On this day October 10 in 1846 – British astronomer, William Lassell discovered Neptune’s Moon Triton.

This discovery came only 17 days after the planet itself was discovered. After Herschel had learned of the discovery of Neptune – he contacted his mate Lassell and suggested he start the search for mons. Eight days later he discovered one.

William Lassell was a brewer by trade and had built and designed the ‘2 foot reflector’. This telescope was a metal speculum is 24 inches in diameter and of 20 feet focal length, and that the telescope is mounted equatorially. In 1848 he also discovered Saturns Moon Hyperion.

This telescope was the world’s first large reflector to have full motions in the equatorial plane, and to be possible for a single individual to use. In 1852, Lassell took the telescope to Malta. Then in the mid 1860s, he bought an estate at Maidenhead near London and set about building an observatory in the grounds. It was there, at Ray Lodge, that the telescope remained for the rest of his life. He died in 1880 and his daughter donated the telescope to the Royal Greenwich Observatory in 1883.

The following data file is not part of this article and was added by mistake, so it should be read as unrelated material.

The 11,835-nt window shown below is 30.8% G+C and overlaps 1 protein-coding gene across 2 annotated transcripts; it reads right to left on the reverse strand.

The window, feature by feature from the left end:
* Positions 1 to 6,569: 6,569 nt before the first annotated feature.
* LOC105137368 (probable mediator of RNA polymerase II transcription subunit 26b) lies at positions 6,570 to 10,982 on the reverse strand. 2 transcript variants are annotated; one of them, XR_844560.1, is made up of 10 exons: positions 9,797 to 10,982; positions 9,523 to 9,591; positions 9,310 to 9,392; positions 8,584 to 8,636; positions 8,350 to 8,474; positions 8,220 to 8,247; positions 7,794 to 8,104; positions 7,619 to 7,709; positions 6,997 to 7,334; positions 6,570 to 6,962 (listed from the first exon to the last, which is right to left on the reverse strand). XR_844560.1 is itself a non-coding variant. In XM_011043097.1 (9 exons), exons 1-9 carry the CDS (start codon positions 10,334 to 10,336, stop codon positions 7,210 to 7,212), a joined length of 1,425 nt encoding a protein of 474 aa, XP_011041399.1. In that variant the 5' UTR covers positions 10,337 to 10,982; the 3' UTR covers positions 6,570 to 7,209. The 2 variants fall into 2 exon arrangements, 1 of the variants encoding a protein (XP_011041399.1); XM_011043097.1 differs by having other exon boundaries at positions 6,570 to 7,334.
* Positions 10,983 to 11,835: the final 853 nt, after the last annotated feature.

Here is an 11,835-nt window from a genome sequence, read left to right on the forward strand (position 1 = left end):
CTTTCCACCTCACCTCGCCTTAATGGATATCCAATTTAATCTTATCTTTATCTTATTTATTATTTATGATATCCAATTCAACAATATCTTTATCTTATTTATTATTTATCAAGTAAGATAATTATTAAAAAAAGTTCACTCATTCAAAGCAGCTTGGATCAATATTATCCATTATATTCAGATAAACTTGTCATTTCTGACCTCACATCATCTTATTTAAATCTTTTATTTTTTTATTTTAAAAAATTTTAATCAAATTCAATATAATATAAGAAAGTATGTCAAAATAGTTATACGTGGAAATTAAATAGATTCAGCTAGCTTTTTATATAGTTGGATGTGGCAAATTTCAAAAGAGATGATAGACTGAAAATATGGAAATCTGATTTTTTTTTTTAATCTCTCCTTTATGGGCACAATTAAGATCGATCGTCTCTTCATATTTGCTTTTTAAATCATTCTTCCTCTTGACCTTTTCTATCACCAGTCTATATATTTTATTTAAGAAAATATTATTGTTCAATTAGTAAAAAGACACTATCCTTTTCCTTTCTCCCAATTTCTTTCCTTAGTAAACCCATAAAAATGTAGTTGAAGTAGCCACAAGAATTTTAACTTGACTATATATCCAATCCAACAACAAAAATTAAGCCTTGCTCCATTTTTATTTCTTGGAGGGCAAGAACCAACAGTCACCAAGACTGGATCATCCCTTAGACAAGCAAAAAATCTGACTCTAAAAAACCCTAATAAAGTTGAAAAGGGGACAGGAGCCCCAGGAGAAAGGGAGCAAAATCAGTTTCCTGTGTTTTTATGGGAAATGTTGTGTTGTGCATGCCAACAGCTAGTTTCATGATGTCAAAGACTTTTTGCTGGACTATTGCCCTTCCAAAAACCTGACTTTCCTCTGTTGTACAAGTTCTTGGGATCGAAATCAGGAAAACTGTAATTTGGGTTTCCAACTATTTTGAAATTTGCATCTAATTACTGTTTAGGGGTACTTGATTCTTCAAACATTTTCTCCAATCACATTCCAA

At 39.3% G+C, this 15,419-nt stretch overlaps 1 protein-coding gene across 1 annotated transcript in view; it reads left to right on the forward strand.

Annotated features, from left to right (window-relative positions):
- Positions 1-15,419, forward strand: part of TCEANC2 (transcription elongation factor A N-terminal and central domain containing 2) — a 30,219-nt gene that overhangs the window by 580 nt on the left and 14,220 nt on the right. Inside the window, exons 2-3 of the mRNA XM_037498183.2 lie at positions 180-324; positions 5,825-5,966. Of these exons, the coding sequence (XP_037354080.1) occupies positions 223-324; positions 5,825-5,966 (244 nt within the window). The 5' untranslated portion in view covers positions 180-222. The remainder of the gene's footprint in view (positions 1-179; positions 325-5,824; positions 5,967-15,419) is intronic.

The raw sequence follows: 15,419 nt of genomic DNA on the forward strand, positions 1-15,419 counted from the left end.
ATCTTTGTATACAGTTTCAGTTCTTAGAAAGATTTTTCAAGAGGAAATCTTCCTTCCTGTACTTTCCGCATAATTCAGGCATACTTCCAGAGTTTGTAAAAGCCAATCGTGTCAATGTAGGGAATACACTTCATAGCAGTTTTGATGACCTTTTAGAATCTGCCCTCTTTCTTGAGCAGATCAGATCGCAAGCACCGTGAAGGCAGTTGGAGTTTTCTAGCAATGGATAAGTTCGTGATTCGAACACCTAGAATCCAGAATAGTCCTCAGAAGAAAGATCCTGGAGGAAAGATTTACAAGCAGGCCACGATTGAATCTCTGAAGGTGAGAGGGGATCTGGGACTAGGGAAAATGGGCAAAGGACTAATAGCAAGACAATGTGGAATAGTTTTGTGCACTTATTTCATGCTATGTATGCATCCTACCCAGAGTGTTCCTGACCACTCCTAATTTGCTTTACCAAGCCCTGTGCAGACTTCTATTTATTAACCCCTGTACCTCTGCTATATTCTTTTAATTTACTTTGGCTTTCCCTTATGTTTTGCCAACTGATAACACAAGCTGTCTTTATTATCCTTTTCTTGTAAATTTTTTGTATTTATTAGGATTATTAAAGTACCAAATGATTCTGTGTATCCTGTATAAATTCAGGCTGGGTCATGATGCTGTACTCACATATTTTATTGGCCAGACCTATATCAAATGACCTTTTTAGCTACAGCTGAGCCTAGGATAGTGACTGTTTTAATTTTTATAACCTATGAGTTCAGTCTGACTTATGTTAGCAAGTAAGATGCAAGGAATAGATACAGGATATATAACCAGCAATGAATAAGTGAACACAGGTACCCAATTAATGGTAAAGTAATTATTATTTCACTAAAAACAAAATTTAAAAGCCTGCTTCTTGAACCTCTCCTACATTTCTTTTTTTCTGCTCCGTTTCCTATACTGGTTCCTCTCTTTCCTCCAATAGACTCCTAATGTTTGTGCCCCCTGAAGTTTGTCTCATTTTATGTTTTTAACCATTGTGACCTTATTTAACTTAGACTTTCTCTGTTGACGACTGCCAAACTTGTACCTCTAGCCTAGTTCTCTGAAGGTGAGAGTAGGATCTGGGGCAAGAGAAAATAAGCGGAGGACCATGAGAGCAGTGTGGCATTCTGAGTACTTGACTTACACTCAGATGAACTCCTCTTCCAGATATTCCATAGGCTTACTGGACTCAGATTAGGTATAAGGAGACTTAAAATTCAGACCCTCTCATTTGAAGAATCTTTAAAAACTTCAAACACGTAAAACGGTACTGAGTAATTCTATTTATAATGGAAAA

Triton is the 7th biggest moon in the solar system and is the only large moon in the solar system to have a retrograde orbit. It is also thought to be a Kuiper Belt Object captured by Neptune’s gravity.

The picture above was taken by Voyager 2 in its flyby in 1989.